}
        catch (StorageException exception)
        {
            ExceptionHelpers.CheckForPropertyValueTooLargeMessage(exception);

            throw;
        }
}

My Question :

Is there any major difference between these two approaches, aside from their implementations? They both seem to accomplish the same goal, but are there cases where it's better to use one over the other?

2

1 Answer 1

5

Functionally speaking both are the same - they both retries requests in case of transient errors. However there are few differences:

  • Retry policy handling in storage client library only handles retries for storage operations while transient fault handling retries not only handles storage operations but also retries SQL Azure, Service Bus and Cache operations in case of transient errors. So if you have a project where you're using more that storage but would like to have just one approach for handling transient errors, you may want to use transient fault handling application block.
  • One thing I liked about transient fault handling block is that you can intercept retry operations which you can't do with retry policy. For example, look at the code below:

        var retryManager = EnterpriseLibraryContainer.Current.GetInstance<RetryManager>();
        var retryPolicy = retryManager.GetRetryPolicy<StorageTransientErrorDetectionStrategy>(ConfigurationHelper.ReadFromServiceConfigFile(Constants.DefaultRetryStrategyForTableStorageOperationsKey));
        retryPolicy.Retrying += (sender, args) =>
        {
            // Log details of the retry.
            var message = string.Format(CultureInfo.InvariantCulture, TableOperationRetryTraceFormat, "TableStorageHelper::CreateTableIfNotExist", storageAccount.Credentials.AccountName,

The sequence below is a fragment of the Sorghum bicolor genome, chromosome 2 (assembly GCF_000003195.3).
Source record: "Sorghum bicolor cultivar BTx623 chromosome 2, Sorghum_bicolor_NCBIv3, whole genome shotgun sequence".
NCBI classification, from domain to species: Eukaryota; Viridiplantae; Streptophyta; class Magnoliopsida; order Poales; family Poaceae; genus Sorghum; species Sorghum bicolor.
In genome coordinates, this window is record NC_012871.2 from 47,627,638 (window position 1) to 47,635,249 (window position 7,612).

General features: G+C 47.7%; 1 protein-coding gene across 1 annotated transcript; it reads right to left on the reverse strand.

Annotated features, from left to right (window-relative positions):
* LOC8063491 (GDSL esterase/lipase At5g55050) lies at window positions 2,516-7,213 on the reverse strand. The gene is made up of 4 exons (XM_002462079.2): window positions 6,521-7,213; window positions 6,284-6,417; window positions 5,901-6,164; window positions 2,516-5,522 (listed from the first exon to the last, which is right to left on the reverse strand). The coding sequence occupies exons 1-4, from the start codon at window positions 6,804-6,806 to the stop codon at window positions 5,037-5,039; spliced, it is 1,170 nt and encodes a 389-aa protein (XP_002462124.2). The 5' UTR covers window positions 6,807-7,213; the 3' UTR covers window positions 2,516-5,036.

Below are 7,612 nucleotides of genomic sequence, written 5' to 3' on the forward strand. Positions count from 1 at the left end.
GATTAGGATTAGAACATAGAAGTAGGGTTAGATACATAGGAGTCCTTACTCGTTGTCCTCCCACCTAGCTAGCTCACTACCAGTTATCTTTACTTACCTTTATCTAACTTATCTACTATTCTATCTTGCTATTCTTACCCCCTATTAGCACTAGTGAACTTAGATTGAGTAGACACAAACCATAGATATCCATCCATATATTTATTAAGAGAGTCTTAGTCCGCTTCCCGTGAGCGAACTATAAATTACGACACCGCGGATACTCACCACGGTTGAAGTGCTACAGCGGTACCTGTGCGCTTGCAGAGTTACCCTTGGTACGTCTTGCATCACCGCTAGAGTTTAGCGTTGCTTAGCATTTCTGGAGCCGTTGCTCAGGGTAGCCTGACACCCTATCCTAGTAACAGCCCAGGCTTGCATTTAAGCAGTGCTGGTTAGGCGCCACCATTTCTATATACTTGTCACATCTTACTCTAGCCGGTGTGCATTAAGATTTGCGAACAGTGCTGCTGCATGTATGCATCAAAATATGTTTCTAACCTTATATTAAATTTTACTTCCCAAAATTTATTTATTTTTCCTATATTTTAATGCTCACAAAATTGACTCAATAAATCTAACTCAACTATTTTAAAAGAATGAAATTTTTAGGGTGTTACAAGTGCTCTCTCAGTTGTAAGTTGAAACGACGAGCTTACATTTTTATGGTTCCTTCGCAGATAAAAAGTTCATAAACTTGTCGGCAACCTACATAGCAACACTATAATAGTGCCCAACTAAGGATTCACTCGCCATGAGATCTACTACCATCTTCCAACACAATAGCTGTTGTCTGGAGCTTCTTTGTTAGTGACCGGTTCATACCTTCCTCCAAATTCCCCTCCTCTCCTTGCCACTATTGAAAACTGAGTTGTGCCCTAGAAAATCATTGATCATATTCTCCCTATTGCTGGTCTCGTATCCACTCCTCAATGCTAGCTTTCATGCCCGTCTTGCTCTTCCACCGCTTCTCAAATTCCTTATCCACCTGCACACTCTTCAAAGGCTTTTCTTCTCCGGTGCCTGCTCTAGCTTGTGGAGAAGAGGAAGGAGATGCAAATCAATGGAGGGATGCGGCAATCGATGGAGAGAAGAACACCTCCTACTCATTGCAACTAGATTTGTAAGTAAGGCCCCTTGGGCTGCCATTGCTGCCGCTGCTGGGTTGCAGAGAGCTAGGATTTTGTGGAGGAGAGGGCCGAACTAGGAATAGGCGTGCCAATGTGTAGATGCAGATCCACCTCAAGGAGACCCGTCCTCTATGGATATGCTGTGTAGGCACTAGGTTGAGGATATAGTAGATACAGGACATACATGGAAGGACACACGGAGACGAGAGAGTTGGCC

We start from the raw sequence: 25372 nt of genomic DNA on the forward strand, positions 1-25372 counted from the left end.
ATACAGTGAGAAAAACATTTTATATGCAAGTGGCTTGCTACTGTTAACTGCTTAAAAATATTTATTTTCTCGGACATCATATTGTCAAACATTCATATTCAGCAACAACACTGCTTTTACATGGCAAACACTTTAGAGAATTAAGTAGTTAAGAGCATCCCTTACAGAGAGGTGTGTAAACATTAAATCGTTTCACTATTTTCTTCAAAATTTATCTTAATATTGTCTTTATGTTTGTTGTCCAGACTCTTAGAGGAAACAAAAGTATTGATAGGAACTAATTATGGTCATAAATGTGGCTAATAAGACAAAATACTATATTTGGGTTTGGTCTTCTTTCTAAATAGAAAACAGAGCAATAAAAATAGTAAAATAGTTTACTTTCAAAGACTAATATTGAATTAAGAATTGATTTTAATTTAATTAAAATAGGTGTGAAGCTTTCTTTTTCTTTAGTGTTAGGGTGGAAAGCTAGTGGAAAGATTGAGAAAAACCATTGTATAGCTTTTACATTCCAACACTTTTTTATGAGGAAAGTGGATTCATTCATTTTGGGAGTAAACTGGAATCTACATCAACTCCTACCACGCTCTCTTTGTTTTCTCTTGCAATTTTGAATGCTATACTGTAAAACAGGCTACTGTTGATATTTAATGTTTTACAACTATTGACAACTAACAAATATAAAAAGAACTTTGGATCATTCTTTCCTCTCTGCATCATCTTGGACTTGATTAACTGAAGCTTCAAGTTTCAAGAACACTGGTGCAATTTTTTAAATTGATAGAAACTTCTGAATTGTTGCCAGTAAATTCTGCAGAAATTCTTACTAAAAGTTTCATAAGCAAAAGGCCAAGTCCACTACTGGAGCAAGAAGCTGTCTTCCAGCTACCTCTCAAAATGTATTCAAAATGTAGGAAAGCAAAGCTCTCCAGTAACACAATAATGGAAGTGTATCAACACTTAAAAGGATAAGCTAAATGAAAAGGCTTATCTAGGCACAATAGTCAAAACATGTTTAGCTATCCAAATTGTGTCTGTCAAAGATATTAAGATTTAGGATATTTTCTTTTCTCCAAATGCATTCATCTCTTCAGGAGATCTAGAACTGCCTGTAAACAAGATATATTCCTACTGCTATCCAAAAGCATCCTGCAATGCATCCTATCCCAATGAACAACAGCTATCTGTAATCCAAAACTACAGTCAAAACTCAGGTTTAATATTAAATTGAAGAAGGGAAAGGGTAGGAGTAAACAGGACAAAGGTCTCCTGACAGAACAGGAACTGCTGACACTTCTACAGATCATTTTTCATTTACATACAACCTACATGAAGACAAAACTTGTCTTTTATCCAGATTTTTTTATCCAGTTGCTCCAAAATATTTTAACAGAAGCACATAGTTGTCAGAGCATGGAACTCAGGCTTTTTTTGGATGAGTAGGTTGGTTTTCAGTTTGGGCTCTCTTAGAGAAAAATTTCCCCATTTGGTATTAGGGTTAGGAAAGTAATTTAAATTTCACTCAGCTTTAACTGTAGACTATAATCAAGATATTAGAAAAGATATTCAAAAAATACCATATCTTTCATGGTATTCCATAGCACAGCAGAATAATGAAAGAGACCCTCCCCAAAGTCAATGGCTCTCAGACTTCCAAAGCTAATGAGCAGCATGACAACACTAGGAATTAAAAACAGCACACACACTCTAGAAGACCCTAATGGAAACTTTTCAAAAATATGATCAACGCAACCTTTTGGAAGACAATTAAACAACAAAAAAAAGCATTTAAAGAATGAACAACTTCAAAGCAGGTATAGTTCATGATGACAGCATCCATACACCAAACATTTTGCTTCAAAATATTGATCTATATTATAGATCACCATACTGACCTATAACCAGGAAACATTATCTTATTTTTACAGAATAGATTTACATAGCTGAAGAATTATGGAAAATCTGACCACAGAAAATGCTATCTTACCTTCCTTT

tableName, args.CurrentRetryCount, args.Delay);
            TraceHelper.TraceError(message, args.LastException);
        };
        try
        {
            var isTableCreated = retryPolicy.ExecuteAction(() =>
            {
                var table = storageAccount.CreateCloudTableClient().GetTableReference(tableName);
                return table.CreateIfNotExists(requestOptions, operationContext);
            });
            return isTableCreated;
        }
        catch (Exception)
        {
            throw;
        }
    

In the code example above, I could intercept retry operations and do something there if I want to. This is not possible with storage client library.

Having said all of this, it is generally recommended to go with storage client library retry policy for retrying storage operations as it is an integral part of the package and thus would be kept up to date with the latest changes to the library.

1
  • 2
    Indeed, the entlib developer's guide states: if you are using version 2 of the Azure Storage Client Library, it is recommended that you use the built-in retry policies in the Azure Storage Client Library in preference to the retry policies for the Azure Storage Service in the Transient Fault Handling Application Block msdn.microsoft.com/en-us/library/dn440719(v=pandp.60).aspx Commented Oct 10, 2014 at 19:43